by Steven Ertelt
March 22, 2006
Washington, DC (LifeNews.com) — Because of his limits on using taxpayer funds to pay for any new embryonic stem cell research and their support of it, President Bush and pro-life groups are frequently accused of not supporting stem cell research in general. However, the president’s 2007 budget includes spending more than $600 million on the research.
Under the 2007 budget, the National Institutes of Health would spend $605 million on stem cell research.
Approximately 95 percent of the money would go towards adult stem cell research, which has already been responsible for producing dozens of cures and treatments for various diseases.
Some $38 million will be spent on 21 preexisting embryonic stem cell lines.
Under Bush’s August 2001 executive order, federal funds can only be spent on embryonic stem cell lines created before the order was put in place. That means no taxpayer funds can be spent on any new embryonic stem cell research because it involves the destruction of human life.
Polls show Americans join scientists who say the use of adult stem cells should give patients more hope and they oppose using taxpayer funds to pay for embryonic stem cell research.
An October 2005 Virginia Commonwealth University found that, when asked which type of stem cell research shows the greatest promise, 44 percent named adult stem cells, just 14 percent said embryonic stem cell research held the greatest promise and only 7 percent said both types hold equal promise.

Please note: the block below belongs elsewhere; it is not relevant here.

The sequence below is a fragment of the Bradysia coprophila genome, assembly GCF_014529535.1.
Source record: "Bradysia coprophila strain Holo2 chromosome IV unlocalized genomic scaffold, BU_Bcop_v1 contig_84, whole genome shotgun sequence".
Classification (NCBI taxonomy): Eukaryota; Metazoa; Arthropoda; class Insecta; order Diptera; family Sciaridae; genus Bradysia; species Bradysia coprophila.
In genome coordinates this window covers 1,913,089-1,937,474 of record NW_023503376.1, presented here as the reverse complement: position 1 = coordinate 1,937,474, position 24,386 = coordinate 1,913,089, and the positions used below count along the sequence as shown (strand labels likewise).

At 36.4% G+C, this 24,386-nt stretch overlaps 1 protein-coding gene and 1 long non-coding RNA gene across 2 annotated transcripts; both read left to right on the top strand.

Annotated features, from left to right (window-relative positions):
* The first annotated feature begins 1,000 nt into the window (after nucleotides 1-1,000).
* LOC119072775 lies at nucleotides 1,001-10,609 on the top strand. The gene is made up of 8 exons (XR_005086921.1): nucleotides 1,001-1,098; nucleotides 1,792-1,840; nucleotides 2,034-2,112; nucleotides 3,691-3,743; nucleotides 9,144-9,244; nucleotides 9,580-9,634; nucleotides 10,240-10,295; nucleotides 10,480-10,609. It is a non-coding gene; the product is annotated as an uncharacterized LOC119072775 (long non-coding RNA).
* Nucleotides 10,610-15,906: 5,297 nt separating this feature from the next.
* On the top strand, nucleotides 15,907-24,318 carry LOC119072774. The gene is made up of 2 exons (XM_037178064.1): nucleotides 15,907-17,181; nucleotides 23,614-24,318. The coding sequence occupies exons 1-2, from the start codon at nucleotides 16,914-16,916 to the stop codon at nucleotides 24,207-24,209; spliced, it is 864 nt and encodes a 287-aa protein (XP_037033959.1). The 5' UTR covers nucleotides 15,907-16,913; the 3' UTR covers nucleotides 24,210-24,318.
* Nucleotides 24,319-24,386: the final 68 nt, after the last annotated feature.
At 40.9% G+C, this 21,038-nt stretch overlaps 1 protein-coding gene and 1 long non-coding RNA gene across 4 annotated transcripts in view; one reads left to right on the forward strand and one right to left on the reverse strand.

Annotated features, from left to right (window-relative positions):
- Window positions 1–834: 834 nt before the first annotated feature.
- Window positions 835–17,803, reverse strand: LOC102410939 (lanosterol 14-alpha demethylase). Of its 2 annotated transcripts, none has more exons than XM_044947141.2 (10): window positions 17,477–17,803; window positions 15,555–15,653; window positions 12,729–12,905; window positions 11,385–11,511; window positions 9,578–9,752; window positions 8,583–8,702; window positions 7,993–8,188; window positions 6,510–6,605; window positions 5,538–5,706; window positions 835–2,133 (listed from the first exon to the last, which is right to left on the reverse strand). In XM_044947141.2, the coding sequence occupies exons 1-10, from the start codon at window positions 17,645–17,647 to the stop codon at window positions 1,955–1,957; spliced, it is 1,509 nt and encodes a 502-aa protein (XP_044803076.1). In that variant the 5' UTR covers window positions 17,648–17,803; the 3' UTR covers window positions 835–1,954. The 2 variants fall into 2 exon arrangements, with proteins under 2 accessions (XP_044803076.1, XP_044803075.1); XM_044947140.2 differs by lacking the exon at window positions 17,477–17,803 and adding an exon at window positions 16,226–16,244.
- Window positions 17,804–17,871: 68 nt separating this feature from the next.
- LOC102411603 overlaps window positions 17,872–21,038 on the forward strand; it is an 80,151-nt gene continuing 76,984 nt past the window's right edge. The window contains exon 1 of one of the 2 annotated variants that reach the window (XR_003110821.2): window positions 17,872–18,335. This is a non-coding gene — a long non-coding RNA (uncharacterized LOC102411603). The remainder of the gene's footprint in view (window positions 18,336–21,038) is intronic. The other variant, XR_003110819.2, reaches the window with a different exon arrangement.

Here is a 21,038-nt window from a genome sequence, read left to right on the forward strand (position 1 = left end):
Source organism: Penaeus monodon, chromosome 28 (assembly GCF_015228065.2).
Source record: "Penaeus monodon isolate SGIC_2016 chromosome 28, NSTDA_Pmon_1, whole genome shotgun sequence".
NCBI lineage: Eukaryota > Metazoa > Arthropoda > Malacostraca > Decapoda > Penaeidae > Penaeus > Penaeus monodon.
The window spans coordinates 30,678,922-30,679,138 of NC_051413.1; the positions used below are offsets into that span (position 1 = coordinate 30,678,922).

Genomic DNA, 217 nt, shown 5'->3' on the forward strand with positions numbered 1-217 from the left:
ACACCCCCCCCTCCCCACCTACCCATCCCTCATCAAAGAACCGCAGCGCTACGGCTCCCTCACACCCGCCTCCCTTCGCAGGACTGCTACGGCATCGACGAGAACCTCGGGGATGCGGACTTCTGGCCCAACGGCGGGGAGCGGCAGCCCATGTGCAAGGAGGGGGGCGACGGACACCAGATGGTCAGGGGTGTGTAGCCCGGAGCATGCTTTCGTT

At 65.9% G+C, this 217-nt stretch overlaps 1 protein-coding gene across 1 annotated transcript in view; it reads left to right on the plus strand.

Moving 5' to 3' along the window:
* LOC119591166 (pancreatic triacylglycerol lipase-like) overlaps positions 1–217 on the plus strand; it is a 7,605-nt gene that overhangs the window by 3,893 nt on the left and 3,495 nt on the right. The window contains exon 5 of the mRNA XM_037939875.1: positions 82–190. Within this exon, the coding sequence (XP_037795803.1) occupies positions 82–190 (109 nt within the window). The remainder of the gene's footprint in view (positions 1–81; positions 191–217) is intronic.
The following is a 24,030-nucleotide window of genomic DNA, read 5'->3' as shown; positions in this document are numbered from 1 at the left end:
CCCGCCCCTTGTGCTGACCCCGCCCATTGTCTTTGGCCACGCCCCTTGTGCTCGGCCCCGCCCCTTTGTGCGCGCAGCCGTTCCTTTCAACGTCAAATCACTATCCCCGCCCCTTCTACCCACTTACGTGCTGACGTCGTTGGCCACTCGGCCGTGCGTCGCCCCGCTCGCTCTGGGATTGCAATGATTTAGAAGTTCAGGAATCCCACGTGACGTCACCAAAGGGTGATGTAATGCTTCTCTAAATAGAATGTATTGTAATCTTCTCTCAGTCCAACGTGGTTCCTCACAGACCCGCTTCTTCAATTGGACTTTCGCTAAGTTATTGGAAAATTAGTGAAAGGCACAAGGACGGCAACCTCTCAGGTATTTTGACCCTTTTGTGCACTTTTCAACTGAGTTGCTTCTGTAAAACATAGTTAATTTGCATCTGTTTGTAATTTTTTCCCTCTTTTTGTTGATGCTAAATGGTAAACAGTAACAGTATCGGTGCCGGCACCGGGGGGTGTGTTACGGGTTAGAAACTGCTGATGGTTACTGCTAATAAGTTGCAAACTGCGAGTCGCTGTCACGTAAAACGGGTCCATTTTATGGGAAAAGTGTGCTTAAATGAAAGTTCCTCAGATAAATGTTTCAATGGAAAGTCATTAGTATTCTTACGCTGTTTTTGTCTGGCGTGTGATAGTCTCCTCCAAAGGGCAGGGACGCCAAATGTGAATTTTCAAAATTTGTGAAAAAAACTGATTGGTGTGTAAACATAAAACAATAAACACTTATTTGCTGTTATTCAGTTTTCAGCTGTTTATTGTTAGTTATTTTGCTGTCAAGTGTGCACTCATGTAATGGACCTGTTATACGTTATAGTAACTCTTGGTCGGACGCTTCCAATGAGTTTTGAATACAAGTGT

A May 2005 poll by International Communications Research, found 52 percent oppose federal funding of embryonic stem cell research while just 36 percent support it.
In an August 2004 poll conducted by Wilson Research Strategies, 53 percent of respondents said that they opposed “using tax dollars to pay for the kind of stem cell research that requires the killing of human embryos,” while only 38 percent supported it.
Despite the polls, lawmakers in Congress want to overturn President Bush’s limits on federal funding of research destroying human life.
Senate Majority Leader Bill Frist told Bloomberg News that he’s trying to figure out how to allows votes on competing bills that would either overturn Bush’s limits or prohibit all forms of human cloning without having the debate become "a wedge issue that divides Republicans."
Frist said he wants "to be able to consider a range of bills and amendments” during any bioethics debate.
Kansas Republican Senator Sam Brownback, a leading pro-life lawmaker, said he thinks he has enough votes to uphold a filibuster against a bill to overturn Bush’s limits.
"These are the ones you just have to state a truth and stand by it,” he told Bloomberg News. "It’s human life. And I mean, that has to be stood up for.”